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hotel lobby seating
Lobby seating, yes. Automated check-in, no.

Rethinking the Importance of Hotel Amenities

A new study finds guests underuse some amenities they say are important, but overuse others they don't think much about. These findings can help planners negotiate better while improving attendees' experience.

A study released earlier this month by the Center for Hospitality Research at Cornell University's School of Hotel Administration found that certain hotel amenities are considered to be more valuable by guests ahead of their stay than when they are on property.
Among the 724 study participants who stayed at hotels in the upscale, upper upscale, and luxury segments earlier this year, some of the more than 50 amenities considered turned out to be significantly overvalued, while others were initially undervalued but then got much use by guests. Specifically, automated check-in, in-room dining, spa, and fitness center were among the amenities ranked highly ahead of a hotel stay but which saw at least 20 percent less usage than anticipated. On the other hand, hotel guests undervalued elements such as valet parking, lobby seating, bellhop service, and concierge service ahead of their stay by more than 35 percent. What's more, only six percent of business guests used a hotel's pool during their stay, though 21 percent said prior to arrival they'd use it.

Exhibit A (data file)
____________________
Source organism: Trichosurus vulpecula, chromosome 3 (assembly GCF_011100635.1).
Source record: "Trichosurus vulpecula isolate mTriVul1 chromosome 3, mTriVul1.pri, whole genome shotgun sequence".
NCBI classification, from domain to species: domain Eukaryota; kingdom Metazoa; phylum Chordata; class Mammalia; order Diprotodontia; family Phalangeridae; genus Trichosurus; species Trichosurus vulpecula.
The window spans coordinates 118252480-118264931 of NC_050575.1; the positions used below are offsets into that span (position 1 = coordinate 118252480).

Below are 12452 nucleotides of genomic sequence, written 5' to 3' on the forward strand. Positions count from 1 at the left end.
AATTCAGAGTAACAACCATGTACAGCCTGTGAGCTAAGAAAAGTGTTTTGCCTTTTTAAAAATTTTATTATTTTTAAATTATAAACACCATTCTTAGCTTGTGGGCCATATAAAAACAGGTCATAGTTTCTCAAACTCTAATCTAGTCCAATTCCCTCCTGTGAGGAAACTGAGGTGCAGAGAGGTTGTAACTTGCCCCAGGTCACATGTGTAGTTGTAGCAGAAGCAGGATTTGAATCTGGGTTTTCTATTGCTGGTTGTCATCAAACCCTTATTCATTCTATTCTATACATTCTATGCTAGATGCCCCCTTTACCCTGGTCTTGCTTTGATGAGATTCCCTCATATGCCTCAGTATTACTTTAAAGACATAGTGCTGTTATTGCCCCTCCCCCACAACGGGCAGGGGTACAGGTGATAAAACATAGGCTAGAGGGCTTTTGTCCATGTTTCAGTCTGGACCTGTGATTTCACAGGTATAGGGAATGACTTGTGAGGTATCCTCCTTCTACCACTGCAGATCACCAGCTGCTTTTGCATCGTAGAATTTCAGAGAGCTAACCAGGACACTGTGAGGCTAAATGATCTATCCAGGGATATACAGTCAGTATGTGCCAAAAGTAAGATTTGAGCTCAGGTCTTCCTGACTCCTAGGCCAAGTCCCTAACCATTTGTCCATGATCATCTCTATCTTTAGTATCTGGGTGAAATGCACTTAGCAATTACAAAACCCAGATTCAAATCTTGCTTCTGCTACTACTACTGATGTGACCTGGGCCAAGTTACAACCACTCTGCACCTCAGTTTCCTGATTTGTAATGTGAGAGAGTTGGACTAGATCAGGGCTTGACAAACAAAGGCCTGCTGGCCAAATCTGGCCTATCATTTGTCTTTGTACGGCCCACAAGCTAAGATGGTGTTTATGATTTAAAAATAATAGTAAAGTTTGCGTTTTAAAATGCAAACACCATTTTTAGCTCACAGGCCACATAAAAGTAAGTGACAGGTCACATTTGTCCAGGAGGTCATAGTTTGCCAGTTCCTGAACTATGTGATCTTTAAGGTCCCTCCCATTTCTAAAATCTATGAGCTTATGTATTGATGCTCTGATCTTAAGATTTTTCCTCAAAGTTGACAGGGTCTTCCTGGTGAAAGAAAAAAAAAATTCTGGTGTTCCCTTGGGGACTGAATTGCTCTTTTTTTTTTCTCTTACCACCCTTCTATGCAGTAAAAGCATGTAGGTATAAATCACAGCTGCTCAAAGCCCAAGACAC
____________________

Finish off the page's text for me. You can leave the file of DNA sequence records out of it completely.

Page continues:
Besides providing important benchmarks for hotels as they consider tweaking their offerings and allocating labor for better guest satisfaction, the study provides intelligence for meeting and event planners as they consider future host properties. For instance, post-event surveys that address amenity usage would inform planners about which amenities would improve the attendee experience at future events. With such detail, planners can negotiate a reduced focus on less-desirable amenities during the event while seeking reduced cost or greater labor allocation for more-desirable amenities.
One last nugget: Free in-room bottled water went a long way towards guest satisfaction and a return stay for either business or pleasure.
Read the full Cornell University study here.

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